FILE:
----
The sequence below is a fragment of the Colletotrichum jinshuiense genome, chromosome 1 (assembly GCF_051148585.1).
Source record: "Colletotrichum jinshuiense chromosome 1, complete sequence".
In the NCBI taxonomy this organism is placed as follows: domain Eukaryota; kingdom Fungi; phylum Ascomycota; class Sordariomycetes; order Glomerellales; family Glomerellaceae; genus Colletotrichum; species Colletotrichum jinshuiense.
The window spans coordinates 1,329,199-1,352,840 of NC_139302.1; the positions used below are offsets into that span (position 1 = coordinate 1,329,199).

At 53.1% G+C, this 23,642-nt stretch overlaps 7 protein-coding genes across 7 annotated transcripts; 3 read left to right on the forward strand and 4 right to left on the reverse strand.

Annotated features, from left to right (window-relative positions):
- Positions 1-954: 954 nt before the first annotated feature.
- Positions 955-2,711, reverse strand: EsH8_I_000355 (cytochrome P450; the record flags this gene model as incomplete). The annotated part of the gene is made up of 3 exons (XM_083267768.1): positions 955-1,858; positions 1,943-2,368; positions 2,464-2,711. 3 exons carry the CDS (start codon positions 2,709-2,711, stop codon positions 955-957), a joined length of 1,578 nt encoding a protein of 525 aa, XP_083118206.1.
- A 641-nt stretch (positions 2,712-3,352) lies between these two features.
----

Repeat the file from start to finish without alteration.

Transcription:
The sequence below is a fragment of the Colletotrichum jinshuiense genome, chromosome 1 (assembly GCF_051148585.1).
Source record: "Colletotrichum jinshuiense chromosome 1, complete sequence".
In the NCBI taxonomy this organism is placed as follows: domain Eukaryota; kingdom Fungi; phylum Ascomycota; class Sordariomycetes; order Glomerellales; family Glomerellaceae; genus Colletotrichum; species Colletotrichum jinshuiense.
The window spans coordinates 1,329,199-1,352,840 of NC_139302.1; the positions used below are offsets into that span (position 1 = coordinate 1,329,199).

At 53.1% G+C, this 23,642-nt stretch overlaps 7 protein-coding genes across 7 annotated transcripts; 3 read left to right on the forward strand and 4 right to left on the reverse strand.

Annotated features, from left to right (window-relative positions):
- Positions 1-954: 954 nt before the first annotated feature.
- Positions 955-2,711, reverse strand: EsH8_I_000355 (cytochrome P450; the record flags this gene model as incomplete). The annotated part of the gene is made up of 3 exons (XM_083267768.1): positions 955-1,858; positions 1,943-2,368; positions 2,464-2,711. 3 exons carry the CDS (start codon positions 2,709-2,711, stop codon positions 955-957), a joined length of 1,578 nt encoding a protein of 525 aa, XP_083118206.1.
- A 641-nt stretch (positions 2,712-3,352) lies between these two features.